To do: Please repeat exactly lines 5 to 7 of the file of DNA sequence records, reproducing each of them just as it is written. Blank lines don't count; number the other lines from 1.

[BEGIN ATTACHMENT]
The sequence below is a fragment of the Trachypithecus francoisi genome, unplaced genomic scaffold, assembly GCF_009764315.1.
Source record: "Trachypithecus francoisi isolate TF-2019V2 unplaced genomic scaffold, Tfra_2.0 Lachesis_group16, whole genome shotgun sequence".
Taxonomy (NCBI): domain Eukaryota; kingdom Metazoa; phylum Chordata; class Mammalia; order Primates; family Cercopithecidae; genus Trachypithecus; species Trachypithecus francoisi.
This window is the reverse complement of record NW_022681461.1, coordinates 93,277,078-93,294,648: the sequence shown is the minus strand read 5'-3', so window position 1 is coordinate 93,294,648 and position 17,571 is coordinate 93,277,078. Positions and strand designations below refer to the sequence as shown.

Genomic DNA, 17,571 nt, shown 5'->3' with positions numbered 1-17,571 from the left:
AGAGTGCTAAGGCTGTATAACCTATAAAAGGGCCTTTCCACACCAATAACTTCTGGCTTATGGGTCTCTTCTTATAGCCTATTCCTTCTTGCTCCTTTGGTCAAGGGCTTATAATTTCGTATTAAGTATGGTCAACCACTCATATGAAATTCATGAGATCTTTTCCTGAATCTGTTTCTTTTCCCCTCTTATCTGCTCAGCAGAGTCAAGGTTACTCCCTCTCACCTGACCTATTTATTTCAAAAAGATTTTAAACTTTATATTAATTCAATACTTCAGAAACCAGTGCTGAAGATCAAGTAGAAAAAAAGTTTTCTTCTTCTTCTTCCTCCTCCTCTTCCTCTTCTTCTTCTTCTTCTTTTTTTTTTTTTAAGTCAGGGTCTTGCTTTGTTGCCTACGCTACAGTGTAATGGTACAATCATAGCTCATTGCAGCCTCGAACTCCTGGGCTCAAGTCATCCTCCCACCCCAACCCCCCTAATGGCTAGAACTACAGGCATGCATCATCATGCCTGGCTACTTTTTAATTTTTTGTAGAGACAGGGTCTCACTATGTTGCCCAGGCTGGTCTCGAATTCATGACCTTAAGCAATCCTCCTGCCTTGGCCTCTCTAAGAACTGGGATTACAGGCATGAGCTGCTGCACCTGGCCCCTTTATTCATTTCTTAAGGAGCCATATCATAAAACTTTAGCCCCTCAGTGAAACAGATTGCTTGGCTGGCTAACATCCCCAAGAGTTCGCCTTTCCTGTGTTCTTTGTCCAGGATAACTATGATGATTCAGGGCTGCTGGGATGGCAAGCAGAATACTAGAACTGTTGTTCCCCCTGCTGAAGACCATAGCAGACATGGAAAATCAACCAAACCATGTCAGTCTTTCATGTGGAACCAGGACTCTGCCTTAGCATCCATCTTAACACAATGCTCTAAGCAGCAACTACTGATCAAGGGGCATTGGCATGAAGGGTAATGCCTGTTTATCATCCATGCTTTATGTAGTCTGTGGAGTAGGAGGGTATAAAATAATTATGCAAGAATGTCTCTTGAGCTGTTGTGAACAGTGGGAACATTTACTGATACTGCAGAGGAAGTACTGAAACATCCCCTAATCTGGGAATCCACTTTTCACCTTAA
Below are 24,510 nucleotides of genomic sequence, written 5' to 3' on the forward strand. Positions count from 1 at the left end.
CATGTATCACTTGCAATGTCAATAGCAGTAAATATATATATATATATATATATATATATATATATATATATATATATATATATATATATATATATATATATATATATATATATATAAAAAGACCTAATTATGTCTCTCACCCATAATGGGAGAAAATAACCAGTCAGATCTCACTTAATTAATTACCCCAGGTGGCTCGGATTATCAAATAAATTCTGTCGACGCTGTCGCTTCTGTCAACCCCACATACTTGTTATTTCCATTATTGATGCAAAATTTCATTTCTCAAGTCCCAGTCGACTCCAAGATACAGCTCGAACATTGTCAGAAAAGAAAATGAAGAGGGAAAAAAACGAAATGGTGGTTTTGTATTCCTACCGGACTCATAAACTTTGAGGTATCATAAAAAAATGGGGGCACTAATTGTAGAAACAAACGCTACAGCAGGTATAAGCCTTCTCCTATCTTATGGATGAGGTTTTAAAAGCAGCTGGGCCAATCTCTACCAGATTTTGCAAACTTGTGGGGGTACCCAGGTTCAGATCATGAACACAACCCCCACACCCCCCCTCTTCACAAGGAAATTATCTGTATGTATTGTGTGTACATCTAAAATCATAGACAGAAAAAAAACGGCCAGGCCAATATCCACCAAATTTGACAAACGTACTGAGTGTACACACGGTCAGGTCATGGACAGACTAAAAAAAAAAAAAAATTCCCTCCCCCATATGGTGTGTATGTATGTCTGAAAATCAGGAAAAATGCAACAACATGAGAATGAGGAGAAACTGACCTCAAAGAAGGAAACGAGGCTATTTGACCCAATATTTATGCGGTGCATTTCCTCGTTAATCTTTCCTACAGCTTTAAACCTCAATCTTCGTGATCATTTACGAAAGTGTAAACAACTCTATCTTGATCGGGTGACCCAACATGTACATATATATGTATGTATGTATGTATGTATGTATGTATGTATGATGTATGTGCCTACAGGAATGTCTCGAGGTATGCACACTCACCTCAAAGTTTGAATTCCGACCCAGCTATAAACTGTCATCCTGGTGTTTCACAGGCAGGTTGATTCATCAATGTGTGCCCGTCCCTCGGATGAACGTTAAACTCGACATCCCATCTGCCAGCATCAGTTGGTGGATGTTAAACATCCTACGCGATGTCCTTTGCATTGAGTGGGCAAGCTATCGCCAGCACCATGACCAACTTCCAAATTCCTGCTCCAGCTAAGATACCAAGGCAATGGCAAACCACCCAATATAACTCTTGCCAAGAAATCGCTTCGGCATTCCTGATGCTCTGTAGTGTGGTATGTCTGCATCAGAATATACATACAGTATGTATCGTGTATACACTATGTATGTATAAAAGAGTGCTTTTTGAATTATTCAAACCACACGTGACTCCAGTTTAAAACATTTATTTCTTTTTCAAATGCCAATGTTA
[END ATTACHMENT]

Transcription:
Genomic DNA, 17,571 nt, shown 5'->3' with positions numbered 1-17,571 from the left:
AGAGTGCTAAGGCTGTATAACCTATAAAAGGGCCTTTCCACACCAATAACTTCTGGCTTATGGGTCTCTTCTTATAGCCTATTCCTTCTTGCTCCTTTGGTCAAGGGCTTATAATTTCGTATTAAGTATGGTCAACCACTCATATGAAATTCATGAGATCTTTTCCTGAATCTGTTTCTTTTCCCCTCTTATCTGCTCAGCAGAGTCAAGGTTACTCCCTCTCACCTGACCTATTTATTTCAAAAAGATTTTAAACTTTATATTAATTCAATACTTCAGAAACCAGTGCTGAAGATCAAGTAGAAAAAAAGTTTTCTTCTTCTTCTTCCTCCTCCTCTTCCTCTTCTTCTTCTTCTTCTTTTTTTTTTTTTAAGTCAGGGTCTTGCTTTGTTGCCTACGCTACAGTGTAATGGTACAATCATAGCTCATTGCAGCCTCGAACTCCTGGGCTCAAGTCATCCTCCCACCCCAACCCCCCTAATGGCTAGAACTACAGGCATGCATCATCATGCCTGGCTACTTTTTAATTTTTTGTAGAGACAGGGTCTCACTATGTTGCCCAGGCTGGTCTCGAATTCATGACCTTAAGCAATCCTCCTGCCTTGGCCTCTCTAAGAACTGGGATTACAGGCATGAGCTGCTGCACCTGGCCCCTTTATTCATTTCTTAAGGAGCCATATCATAAAACTTTAGCCCCTCAGTGAAACAGATTGCTTGGCTGGCTAACATCCCCAAGAGTTCGCCTTTCCTGTGTTCTTTGTCCAGGATAACTATGATGATTCAGGGCTGCTGGGATGGCAAGCAGAATACTAGAACTGTTGTTCCCCCTGCTGAAGACCATAGCAGACATGGAAAATCAACCAAACCATGTCAGTCTTTCATGTGGAACCAGGACTCTGCCTTAGCATCCATCTTAACACAATGCTCTAAGCAGCAACTACTGATCAAGGGGCATTGGCATGAAGGGTAATGCCTGTTTATCATCCATGCTTTATGTAGTCTGTGGAGTAGGAGGGTATAAAATAATTATGCAAGAATGTCTCTTGAGCTGTTGTGAACAGTGGGAACATTTACTGATACTGCAGAGGAAGTACTGAAACATCCCCTAATCTGGGAATCCACTTTTCACCTTAA
Below are 24,510 nucleotides of genomic sequence, written 5' to 3' on the forward strand. Positions count from 1 at the left end.